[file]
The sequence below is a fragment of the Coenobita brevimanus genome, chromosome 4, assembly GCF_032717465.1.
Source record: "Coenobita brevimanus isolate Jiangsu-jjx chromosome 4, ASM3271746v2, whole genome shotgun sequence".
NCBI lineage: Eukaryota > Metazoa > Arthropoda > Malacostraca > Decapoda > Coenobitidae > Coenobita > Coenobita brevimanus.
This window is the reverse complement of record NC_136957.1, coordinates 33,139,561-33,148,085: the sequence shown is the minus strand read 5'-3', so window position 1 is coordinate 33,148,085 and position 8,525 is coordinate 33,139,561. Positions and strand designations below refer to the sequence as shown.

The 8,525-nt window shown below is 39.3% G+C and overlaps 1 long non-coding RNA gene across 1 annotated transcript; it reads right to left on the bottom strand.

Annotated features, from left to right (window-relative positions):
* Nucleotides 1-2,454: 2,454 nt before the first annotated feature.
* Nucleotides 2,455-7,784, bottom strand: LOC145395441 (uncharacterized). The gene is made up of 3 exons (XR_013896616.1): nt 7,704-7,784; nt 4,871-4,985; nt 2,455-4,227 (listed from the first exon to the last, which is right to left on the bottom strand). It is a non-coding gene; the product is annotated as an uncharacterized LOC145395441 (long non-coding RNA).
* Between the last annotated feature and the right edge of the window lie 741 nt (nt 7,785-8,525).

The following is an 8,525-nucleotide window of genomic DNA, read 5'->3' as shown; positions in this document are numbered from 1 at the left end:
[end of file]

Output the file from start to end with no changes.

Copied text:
The sequence below is a fragment of the Coenobita brevimanus genome, chromosome 4, assembly GCF_032717465.1.
Source record: "Coenobita brevimanus isolate Jiangsu-jjx chromosome 4, ASM3271746v2, whole genome shotgun sequence".
NCBI lineage: Eukaryota > Metazoa > Arthropoda > Malacostraca > Decapoda > Coenobitidae > Coenobita > Coenobita brevimanus.
This window is the reverse complement of record NC_136957.1, coordinates 33,139,561-33,148,085: the sequence shown is the minus strand read 5'-3', so window position 1 is coordinate 33,148,085 and position 8,525 is coordinate 33,139,561. Positions and strand designations below refer to the sequence as shown.

The 8,525-nt window shown below is 39.3% G+C and overlaps 1 long non-coding RNA gene across 1 annotated transcript; it reads right to left on the bottom strand.

Annotated features, from left to right (window-relative positions):
* Nucleotides 1-2,454: 2,454 nt before the first annotated feature.
* Nucleotides 2,455-7,784, bottom strand: LOC145395441 (uncharacterized). The gene is made up of 3 exons (XR_013896616.1): nt 7,704-7,784; nt 4,871-4,985; nt 2,455-4,227 (listed from the first exon to the last, which is right to left on the bottom strand). It is a non-coding gene; the product is annotated as an uncharacterized LOC145395441 (long non-coding RNA).
* Between the last annotated feature and the right edge of the window lie 741 nt (nt 7,785-8,525).

The following is an 8,525-nucleotide window of genomic DNA, read 5'->3' as shown; positions in this document are numbered from 1 at the left end: